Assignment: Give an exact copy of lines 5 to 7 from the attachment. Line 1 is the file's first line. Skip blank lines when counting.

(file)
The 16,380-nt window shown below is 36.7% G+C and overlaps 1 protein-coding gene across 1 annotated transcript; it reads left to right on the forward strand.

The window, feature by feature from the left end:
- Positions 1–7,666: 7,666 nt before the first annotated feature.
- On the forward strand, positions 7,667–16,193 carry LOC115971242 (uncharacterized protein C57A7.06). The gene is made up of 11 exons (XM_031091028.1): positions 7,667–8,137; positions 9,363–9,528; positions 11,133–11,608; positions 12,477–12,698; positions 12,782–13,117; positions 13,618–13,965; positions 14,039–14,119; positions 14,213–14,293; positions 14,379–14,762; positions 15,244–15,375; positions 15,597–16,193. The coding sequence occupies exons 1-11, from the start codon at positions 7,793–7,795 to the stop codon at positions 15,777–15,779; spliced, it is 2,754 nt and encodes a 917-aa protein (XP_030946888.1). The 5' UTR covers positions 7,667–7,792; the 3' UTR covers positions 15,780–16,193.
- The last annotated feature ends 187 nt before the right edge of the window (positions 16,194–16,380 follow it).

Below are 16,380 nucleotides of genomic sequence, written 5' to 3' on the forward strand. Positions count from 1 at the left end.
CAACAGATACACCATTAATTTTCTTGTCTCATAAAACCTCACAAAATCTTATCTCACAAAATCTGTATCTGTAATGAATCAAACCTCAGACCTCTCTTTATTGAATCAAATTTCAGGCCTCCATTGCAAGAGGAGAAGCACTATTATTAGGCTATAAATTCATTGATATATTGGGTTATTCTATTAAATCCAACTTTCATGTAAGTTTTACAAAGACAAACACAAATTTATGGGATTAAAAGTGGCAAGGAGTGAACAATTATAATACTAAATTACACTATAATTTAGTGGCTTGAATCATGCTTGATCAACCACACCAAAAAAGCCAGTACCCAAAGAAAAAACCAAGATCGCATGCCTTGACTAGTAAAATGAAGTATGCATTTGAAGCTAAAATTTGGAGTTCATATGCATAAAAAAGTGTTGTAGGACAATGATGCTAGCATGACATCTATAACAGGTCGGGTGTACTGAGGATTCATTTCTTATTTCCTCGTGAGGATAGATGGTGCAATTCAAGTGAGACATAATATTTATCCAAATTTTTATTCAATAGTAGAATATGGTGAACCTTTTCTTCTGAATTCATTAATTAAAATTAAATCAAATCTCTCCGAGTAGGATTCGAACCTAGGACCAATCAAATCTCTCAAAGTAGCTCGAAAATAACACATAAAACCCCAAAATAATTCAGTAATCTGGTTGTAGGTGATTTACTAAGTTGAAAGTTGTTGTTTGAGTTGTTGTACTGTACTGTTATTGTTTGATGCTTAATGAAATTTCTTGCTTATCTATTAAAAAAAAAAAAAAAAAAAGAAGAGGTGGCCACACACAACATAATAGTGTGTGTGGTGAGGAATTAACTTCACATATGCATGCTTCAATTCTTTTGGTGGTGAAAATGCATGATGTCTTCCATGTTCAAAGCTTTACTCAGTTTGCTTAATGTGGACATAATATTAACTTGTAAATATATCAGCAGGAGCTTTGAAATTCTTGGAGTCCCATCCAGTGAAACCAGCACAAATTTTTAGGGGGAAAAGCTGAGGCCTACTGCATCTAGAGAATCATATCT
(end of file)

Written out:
- The last annotated feature ends 187 nt before the right edge of the window (positions 16,194–16,380 follow it).

Below are 16,380 nucleotides of genomic sequence, written 5' to 3' on the forward strand. Positions count from 1 at the left end.
CAACAGATACACCATTAATTTTCTTGTCTCATAAAACCTCACAAAATCTTATCTCACAAAATCTGTATCTGTAATGAATCAAACCTCAGACCTCTCTTTATTGAATCAAATTTCAGGCCTCCATTGCAAGAGGAGAAGCACTATTATTAGGCTATAAATTCATTGATATATTGGGTTATTCTATTAAATCCAACTTTCATGTAAGTTTTACAAAGACAAACACAAATTTATGGGATTAAAAGTGGCAAGGAGTGAACAATTATAATACTAAATTACACTATAATTTAGTGGCTTGAATCATGCTTGATCAACCACACCAAAAAAGCCAGTACCCAAAGAAAAAACCAAGATCGCATGCCTTGACTAGTAAAATGAAGTATGCATTTGAAGCTAAAATTTGGAGTTCATATGCATAAAAAAGTGTTGTAGGACAATGATGCTAGCATGACATCTATAACAGGTCGGGTGTACTGAGGATTCATTTCTTATTTCCTCGTGAGGATAGATGGTGCAATTCAAGTGAGACATAATATTTATCCAAATTTTTATTCAATAGTAGAATATGGTGAACCTTTTCTTCTGAATTCATTAATTAAAATTAAATCAAATCTCTCCGAGTAGGATTCGAACCTAGGACCAATCAAATCTCTCAAAGTAGCTCGAAAATAACACATAAAACCCCAAAATAATTCAGTAATCTGGTTGTAGGTGATTTACTAAGTTGAAAGTTGTTGTTTGAGTTGTTGTACTGTACTGTTATTGTTTGATGCTTAATGAAATTTCTTGCTTATCTATTAAAAAAAAAAAAAAAAAAAGAAGAGGTGGCCACACACAACATAATAGTGTGTGTGGTGAGGAATTAACTTCACATATGCATGCTTCAATTCTTTTGGTGGTGAAAATGCATGATGTCTTCCATGTTCAAAGCTTTACTCAGTTTGCTTAATGTGGACATAATATTAACTTGTAAATATATCAGCAGGAGCTTTGAAATTCTTGGAGTCCCATCCAGTGAAACCAGCACAAATTTTTAGGGGGAAAAGCTGAGGCCTACTGCATCTAGAGAATCATATCT